‘Gustnado’ Wipes Out Flight School Fleet


A GoFundMe account has been set up to help a family-owned flight school whose fleet of training aircraft was all but wiped out in a freak weather event on Thursday. Eight aircraft belonging to ATD Flight Systems were destroyed and three were damaged after what the National Weather Service says may have been a “gustnado” that blew through Charles B. Wheeler Airport in Kansas City, Missouri, about 6 a.m. A gustnado is a whirlwind that forms in thunderstorm outflows. Only two of the company’s aircraft were airworthy after the storm.

The planes are normally inside a hangar owned by a local FBO but had been moved outside to make way for an annual charity event planned for Friday night. The Hays family has operated the flight school since 1996, and KMBC is reporting there is concern that insurance won’t cover the full replacement of the fleet because of skyrocketing used aircraft prices. “While the future of the flight school remains unknown, we are humbled by the support of our incredible staff and the words of encouragement from our community,” the company said in a statement. In the meantime, the two remaining aircraft will be used to get students nearing their checkrides their last few hours.

Russ Niles
Russ Niles is Editor-in-Chief of AVweb. He has been a pilot for 30 years and joined AVweb 22 years ago. He and his wife Marni live in southern British Columbia where they also operate a small winery.

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  1. Insurance won’t cover the costs because of the skyrocketing used aircraft prices? What about the contract the flight school signed with the insurance company? I would have to go with that. If an aircraft is insured for X amount, and it’s a total loss, the insurance company has to pay up. I haven’t seen a contract stating fluctuations in value. I’m not saying that there not out there. I just haven’t seen one. But if indeed that’s the case, the insurance company better start looking for their wallets.

  2. I suspect the insurance company will pay what they owe. The situation may be that the insurance policy provides for X dollars for each airplane while the cost today for a replacement airplane may be X plus Y.

    • Yes, would have been clearer if it said “insurance HULL LIMITS won’t cover the full replacement COST of the fleet because of skyrocketing use aircraft price”. Hindsight says the prudent approach would be for an owner to adjust hull coverage limits to match used marketplace pricing, at least at each annual renewal, but I guess not everybody does that.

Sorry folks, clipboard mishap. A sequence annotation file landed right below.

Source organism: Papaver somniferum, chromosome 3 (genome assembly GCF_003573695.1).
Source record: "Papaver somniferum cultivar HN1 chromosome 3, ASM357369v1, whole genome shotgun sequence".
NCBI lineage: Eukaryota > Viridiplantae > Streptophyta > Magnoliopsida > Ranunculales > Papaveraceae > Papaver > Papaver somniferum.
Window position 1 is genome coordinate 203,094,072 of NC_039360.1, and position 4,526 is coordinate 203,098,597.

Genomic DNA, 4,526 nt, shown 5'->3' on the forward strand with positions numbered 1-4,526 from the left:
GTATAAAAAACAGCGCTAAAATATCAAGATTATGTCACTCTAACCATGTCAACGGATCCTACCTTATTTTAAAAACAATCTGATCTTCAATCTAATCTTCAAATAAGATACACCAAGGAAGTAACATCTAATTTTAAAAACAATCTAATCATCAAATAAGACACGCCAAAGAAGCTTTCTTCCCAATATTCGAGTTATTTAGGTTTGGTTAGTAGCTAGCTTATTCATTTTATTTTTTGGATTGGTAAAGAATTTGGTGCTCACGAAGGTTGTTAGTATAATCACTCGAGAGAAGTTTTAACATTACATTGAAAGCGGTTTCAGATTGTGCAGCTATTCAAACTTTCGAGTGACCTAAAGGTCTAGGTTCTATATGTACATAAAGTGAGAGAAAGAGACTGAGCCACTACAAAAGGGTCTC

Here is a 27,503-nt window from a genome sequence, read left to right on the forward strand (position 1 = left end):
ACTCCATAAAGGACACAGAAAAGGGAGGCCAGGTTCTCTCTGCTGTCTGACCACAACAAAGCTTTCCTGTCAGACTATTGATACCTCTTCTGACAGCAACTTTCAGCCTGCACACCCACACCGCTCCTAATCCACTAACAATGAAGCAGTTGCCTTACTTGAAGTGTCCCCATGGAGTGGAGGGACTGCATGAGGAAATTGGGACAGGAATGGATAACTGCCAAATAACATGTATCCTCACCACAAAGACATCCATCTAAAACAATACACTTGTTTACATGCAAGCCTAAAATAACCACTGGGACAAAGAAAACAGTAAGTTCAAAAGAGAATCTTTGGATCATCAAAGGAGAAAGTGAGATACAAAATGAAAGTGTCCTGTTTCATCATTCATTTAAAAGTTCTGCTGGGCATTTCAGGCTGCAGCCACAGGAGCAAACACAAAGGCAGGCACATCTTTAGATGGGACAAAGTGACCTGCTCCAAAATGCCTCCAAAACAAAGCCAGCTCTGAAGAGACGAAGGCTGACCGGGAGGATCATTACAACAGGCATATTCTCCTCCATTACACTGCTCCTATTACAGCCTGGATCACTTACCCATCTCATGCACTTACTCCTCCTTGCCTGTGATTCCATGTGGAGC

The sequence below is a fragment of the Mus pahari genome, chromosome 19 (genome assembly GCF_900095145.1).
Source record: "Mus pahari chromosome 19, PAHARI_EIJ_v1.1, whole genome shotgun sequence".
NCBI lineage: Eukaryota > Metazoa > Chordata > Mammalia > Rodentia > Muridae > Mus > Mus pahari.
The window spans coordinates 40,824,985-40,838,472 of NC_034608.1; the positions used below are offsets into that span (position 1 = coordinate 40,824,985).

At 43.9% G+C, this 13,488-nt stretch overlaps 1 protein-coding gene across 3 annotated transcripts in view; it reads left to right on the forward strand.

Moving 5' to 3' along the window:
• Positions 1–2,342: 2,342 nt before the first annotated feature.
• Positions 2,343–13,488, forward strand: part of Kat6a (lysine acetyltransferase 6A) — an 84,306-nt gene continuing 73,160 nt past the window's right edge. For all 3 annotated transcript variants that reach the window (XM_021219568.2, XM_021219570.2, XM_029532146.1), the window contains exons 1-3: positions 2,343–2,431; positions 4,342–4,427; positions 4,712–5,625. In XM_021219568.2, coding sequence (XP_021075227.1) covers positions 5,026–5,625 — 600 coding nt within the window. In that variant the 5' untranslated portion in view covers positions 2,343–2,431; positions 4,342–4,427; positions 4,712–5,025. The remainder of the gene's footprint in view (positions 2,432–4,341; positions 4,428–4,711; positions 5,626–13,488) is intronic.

• The airport where I learned to fly was hit by a tornado years ago, wiping out all of the planes in the fleet except for those few that just happened to be in the maintenance hangar. All of the planes destroyed were tied down and they still ended up a pile of aluminum. The flight school had insurance and most of the planes were replaced. Tie downs are no guarantee against a tornado type wind. Hopefully this flight school can recover.

    • There are no tie downs on the south end of MKC. Signature emptied the hanger and left the aircraft overnight on the ramp chocked and unattended.

  3. Finding suitable replacements on a realistic timeline is the first hurdle…hopefully they will not lose students, instructors, mechanics while rebuilding their fleet.

  4. Aircraft insurance is purchased on an Agreed Value amount, not replacement value or actual cash value. If the Agreed Value purchased by the flight school is less than the cost of purchasing replacement aircraft then they may indeed be in trouble. This should serve as a heads-up to other flight schools to check on the replacement costs of their aircraft and increase the amount of insurance if needed before they suffer a similar fate. Insurance brokers should be doing the same for their clients before letting them under-insure their aircraft.

  5. If you are insuring a fleet, to minimize your premium you might feel comfortable cutting the agreed hull values close to the bone or even more based on the assumption any claim you filed would be only a single aircraft. A bad guess on only a single hull wouldn’t be a disaster.

  6. I haven’t seen anything yet on Signature’s liability. I keep waiting for word to break that they’re covering at least the gap because, well, they moved the planes out of the hangar … but nothing beyond “Signature won’t comment”. Or are these planes all usually just parked in chocks and being in the hangar the day before was just coincidence rather than SOP? Or does Signature not have any responsibility to its clients?